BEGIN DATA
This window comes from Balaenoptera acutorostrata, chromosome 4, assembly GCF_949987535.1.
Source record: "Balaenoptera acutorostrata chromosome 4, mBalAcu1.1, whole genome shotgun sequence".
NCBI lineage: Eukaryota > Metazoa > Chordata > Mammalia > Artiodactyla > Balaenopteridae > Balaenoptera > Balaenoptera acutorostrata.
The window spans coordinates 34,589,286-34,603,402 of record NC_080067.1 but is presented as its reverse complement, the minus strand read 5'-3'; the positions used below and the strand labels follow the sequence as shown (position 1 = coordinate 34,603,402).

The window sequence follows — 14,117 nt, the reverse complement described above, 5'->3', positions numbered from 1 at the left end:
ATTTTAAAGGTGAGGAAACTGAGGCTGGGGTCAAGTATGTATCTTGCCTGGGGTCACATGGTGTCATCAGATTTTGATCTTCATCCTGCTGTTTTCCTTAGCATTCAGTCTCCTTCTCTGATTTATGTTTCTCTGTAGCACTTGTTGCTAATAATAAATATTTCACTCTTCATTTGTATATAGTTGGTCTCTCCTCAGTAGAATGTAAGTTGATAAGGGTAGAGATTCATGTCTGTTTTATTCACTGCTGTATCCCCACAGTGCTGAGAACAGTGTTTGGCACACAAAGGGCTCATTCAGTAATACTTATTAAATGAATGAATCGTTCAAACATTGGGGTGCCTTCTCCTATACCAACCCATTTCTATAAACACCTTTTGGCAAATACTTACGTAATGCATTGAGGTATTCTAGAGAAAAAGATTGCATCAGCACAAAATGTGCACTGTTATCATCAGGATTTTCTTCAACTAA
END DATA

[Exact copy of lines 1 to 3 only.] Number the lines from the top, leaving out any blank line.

This window comes from Balaenoptera acutorostrata, chromosome 4, assembly GCF_949987535.1.
Source record: "Balaenoptera acutorostrata chromosome 4, mBalAcu1.1, whole genome shotgun sequence".
NCBI lineage: Eukaryota > Metazoa > Chordata > Mammalia > Artiodactyla > Balaenopteridae > Balaenoptera > Balaenoptera acutorostrata.